Some scribes and pundits would laugh that possibility off, but they are forgetting a number of things. First and perhaps most importantly, this is not the same team that stumbled through the first four months. The rotation of Hamels-Halladay-Lee-Worley finally appears to have all four pitchers healthy and ready to take their regular rotation turns going forward. The bullpen picture is becoming much clearer behind Papelbon, with Lindblom on board and with Antonio Bastardo pitching much more effectively of late.
The return to at least playable health by both Howard and Utley has been integral to the lineups success. Since losing the first game after the All-Star break, the club has a 10-6 record. They have a pair of 4-game winning streaks in that time, neither of which includes a victory from any of Hamels-Halladay-Lee. Toss out the devastating 3-game sweep at the hands of Atlanta last weekend, and they have scored 65 runs in the other 15 games. That's 5 runs per game, acceptable at any time, and enough to win regularly. The return of Howard and Utley to the 3-4 spots in the lineup has obviously improved their overall offensive game.
The schedule may be challenging, but it is exactly what a healthy club trying to make up games in the standings wants to see. They have many of the teams ahead of them on the calendar this month, and thus can take care of their own business directly. Coming up is a 9-game homestand with Arizona, Atlanta, and Saint Louis, all teams that they need to make up ground with. Following that will be a 7-game road trip to Miami and Milwaukee. Then the month ends with a 10-game homestand against Cincinnati, Washington, and the Mets.
The final story of the 2012 Philadelphia Phillies was not written at the MLB trade deadline. That final story will be written over these next four weeks against the schedule just recited. Can a healthier team get a little fire in their bellies, feed off the packed home crowd in 19 of 26 games, and perhaps climb back above .500 and into the race? I firmly believe that they can, given that continued health from all of the core players from this point out.
Either way this story ends, the 2013 team will surely come back ready to contend once again. You will almost assuredly have a rotation featuring Hamels, Halladay, Lee, Worley and Kyle Kendrick. You will have a bullpen with Papelbon closing, being set up by Lindblom and Bastardo, and with youngsters like Michael Schwimer, Jake Diekman, and Michael Stutes all a year older and more experienced. There is always a veteran bullpen arm to be found in the off-season, and my bet is that Amaro finds one to help those kids in the 6th & 7th innings.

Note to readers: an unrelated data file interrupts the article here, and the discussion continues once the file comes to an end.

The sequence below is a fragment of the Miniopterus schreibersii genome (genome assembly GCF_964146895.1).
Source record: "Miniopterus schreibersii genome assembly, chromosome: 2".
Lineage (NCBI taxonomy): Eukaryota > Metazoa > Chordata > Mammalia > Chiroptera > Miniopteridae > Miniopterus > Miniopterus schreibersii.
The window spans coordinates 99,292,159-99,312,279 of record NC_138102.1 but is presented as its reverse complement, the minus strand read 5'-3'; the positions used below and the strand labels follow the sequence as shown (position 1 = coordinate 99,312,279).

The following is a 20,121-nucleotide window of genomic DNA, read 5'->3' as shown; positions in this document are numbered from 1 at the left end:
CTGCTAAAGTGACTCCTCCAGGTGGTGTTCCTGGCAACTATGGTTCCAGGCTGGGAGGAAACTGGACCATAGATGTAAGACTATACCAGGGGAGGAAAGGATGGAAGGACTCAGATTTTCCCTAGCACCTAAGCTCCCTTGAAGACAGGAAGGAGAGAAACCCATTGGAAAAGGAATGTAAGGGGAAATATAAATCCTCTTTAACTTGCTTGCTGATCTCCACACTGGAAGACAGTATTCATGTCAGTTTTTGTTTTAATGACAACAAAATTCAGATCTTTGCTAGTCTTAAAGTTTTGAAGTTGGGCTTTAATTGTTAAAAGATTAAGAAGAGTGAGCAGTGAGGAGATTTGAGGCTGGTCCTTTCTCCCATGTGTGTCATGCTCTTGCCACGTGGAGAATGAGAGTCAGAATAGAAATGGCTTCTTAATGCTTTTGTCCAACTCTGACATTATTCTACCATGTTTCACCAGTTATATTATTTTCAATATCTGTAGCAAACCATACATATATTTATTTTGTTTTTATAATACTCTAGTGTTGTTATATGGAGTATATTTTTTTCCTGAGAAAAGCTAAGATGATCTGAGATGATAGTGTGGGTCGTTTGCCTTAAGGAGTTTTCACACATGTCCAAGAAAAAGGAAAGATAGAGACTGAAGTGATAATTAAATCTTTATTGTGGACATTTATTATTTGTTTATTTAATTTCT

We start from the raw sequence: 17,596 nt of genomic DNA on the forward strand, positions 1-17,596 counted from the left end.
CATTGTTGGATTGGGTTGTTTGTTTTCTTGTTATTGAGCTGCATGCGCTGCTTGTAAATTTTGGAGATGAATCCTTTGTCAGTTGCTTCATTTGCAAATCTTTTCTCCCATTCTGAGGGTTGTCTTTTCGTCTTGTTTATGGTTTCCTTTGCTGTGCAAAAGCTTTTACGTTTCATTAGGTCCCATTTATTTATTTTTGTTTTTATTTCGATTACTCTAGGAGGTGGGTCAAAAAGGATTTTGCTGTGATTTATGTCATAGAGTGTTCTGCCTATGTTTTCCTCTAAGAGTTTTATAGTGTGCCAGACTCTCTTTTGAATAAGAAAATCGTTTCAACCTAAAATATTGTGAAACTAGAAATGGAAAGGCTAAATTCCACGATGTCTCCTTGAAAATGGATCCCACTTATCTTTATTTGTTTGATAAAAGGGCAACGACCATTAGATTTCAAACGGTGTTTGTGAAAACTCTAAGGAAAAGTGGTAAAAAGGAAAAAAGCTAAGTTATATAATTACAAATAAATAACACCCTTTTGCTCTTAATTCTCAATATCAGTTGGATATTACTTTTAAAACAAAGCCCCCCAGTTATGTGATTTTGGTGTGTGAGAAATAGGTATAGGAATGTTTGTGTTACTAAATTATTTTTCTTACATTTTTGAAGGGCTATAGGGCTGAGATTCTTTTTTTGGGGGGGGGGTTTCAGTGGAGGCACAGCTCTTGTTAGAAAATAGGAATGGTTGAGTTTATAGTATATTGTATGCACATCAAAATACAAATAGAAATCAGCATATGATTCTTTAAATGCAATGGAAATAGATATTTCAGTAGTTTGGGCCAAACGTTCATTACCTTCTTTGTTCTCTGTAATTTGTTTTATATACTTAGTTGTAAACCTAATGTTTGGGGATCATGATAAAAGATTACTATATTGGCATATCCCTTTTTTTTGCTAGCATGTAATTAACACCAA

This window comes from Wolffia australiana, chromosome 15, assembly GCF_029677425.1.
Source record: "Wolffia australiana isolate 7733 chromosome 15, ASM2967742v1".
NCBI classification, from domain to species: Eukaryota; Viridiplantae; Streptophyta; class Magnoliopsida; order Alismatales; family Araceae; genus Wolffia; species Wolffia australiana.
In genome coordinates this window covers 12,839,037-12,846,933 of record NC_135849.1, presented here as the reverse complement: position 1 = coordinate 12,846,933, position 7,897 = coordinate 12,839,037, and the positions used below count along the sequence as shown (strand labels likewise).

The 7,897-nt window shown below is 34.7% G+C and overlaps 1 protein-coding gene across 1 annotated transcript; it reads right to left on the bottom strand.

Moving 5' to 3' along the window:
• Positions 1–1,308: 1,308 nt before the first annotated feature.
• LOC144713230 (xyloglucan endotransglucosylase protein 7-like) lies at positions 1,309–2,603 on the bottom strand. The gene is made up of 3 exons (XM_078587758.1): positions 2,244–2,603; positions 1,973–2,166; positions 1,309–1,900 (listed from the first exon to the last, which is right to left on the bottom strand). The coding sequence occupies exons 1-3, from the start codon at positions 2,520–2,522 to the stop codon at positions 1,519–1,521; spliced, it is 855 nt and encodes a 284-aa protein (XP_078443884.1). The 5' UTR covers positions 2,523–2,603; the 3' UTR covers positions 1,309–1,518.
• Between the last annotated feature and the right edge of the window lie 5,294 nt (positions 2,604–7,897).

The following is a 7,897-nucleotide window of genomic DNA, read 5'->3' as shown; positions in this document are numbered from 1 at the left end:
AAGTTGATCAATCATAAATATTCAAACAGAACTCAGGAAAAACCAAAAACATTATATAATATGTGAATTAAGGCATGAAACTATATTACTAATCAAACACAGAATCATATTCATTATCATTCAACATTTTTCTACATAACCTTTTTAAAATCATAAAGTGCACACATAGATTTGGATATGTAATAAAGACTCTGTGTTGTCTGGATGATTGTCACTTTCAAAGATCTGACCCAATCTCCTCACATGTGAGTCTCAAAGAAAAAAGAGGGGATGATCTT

With Howard, Utley and Rollins all returning next year, with Chooch continuing behind the plate, and with Domonic Brown likely to hold down one outfield spot, the club will be looking into filling holes at 3rd base and in the outfield via the trade or free agent routes. Available to fill the centerfield hole will be a pair of ex-Phils in Michael Bourn and, wait for it, Victorino. Also available are big ticket outfielders such as Josh Hamilton and B.J. Upton. Amaro has freed up salary space and flexibility, and has stated the club will be adding one and possibly two free agents.
For fans who have gotten used to the Phillies as a winning baseball team, my advice will be to not jump ship. Keep your seat on the bandwagon reserved. Renew those season ticket packages. Your team that has won 5 straight NL East titles, and that has had a winning season in 9 of the last 10 years, will continue to fight towards at least one of those goals this year, and will absolutely remain a contender for at least the next couple seasons. They are not rebuilding, they are simply retooling.
To those who will undoubtedly call this a pie-in-the-sky, glass-half-full, rose-colored glasses view of things, I would only respond that writing and genuinely feeling that the world is ending would be all too easy. You want to take the easy way out, feel free? Me? I hear the players speak, and know that they are fighters, many with a history of success. I see all that has gone wrong in recent months, and believe it impossible that it will continue to roll that way.
For the 2012 Phillies, the next four weeks will tell the story. For the 2013 Phillies, the next four months will tell the story. My bet would be that both of these stories end with a happy ending for all who remain dedicated, loyal, faithful, and involved as players and fans of the Fightin' Phils.